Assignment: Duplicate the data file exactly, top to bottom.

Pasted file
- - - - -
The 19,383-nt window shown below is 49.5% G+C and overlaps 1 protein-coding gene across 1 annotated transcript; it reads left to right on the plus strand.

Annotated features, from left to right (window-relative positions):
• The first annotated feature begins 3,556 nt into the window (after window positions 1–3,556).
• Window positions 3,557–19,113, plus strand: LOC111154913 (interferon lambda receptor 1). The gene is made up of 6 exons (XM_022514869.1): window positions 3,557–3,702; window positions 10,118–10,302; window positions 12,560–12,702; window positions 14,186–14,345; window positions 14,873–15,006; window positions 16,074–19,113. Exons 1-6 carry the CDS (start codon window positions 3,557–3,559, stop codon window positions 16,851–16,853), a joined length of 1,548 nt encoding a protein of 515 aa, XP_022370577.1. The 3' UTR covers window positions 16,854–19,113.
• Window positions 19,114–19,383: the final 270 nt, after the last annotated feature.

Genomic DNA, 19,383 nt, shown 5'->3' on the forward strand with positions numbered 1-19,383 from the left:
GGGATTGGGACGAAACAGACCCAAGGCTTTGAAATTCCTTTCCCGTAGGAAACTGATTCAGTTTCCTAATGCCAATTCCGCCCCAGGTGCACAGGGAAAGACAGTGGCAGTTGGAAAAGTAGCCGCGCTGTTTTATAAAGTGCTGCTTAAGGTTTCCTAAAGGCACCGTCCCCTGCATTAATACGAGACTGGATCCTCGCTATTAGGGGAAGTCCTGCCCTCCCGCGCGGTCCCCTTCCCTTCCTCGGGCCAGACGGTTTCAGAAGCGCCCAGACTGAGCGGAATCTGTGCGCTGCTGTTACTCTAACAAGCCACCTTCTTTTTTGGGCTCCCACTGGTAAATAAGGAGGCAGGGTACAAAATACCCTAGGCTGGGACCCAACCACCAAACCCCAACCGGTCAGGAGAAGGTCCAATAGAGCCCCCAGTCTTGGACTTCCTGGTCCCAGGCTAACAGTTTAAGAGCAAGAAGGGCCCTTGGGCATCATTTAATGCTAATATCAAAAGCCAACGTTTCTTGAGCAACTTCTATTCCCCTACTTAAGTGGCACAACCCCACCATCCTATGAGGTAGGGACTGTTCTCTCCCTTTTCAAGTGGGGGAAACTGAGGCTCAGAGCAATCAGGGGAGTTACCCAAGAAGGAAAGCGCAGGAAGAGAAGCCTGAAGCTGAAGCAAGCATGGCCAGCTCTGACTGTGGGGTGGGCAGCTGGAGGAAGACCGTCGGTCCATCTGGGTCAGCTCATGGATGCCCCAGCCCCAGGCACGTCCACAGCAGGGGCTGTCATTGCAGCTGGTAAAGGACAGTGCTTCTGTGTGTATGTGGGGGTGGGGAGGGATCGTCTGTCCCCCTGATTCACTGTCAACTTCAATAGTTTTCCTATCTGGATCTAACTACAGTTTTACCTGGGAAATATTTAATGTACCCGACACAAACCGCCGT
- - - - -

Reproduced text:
The 19,383-nt window shown below is 49.5% G+C and overlaps 1 protein-coding gene across 1 annotated transcript; it reads left to right on the plus strand.

Annotated features, from left to right (window-relative positions):
• The first annotated feature begins 3,556 nt into the window (after window positions 1–3,556).
• Window positions 3,557–19,113, plus strand: LOC111154913 (interferon lambda receptor 1). The gene is made up of 6 exons (XM_022514869.1): window positions 3,557–3,702; window positions 10,118–10,302; window positions 12,560–12,702; window positions 14,186–14,345; window positions 14,873–15,006; window positions 16,074–19,113. Exons 1-6 carry the CDS (start codon window positions 3,557–3,559, stop codon window positions 16,851–16,853), a joined length of 1,548 nt encoding a protein of 515 aa, XP_022370577.1. The 3' UTR covers window positions 16,854–19,113.
• Window positions 19,114–19,383: the final 270 nt, after the last annotated feature.

Genomic DNA, 19,383 nt, shown 5'->3' on the forward strand with positions numbered 1-19,383 from the left:
GGGATTGGGACGAAACAGACCCAAGGCTTTGAAATTCCTTTCCCGTAGGAAACTGATTCAGTTTCCTAATGCCAATTCCGCCCCAGGTGCACAGGGAAAGACAGTGGCAGTTGGAAAAGTAGCCGCGCTGTTTTATAAAGTGCTGCTTAAGGTTTCCTAAAGGCACCGTCCCCTGCATTAATACGAGACTGGATCCTCGCTATTAGGGGAAGTCCTGCCCTCCCGCGCGGTCCCCTTCCCTTCCTCGGGCCAGACGGTTTCAGAAGCGCCCAGACTGAGCGGAATCTGTGCGCTGCTGTTACTCTAACAAGCCACCTTCTTTTTTGGGCTCCCACTGGTAAATAAGGAGGCAGGGTACAAAATACCCTAGGCTGGGACCCAACCACCAAACCCCAACCGGTCAGGAGAAGGTCCAATAGAGCCCCCAGTCTTGGACTTCCTGGTCCCAGGCTAACAGTTTAAGAGCAAGAAGGGCCCTTGGGCATCATTTAATGCTAATATCAAAAGCCAACGTTTCTTGAGCAACTTCTATTCCCCTACTTAAGTGGCACAACCCCACCATCCTATGAGGTAGGGACTGTTCTCTCCCTTTTCAAGTGGGGGAAACTGAGGCTCAGAGCAATCAGGGGAGTTACCCAAGAAGGAAAGCGCAGGAAGAGAAGCCTGAAGCTGAAGCAAGCATGGCCAGCTCTGACTGTGGGGTGGGCAGCTGGAGGAAGACCGTCGGTCCATCTGGGTCAGCTCATGGATGCCCCAGCCCCAGGCACGTCCACAGCAGGGGCTGTCATTGCAGCTGGTAAAGGACAGTGCTTCTGTGTGTATGTGGGGGTGGGGAGGGATCGTCTGTCCCCCTGATTCACTGTCAACTTCAATAGTTTTCCTATCTGGATCTAACTACAGTTTTACCTGGGAAATATTTAATGTACCCGACACAAACCGCCGT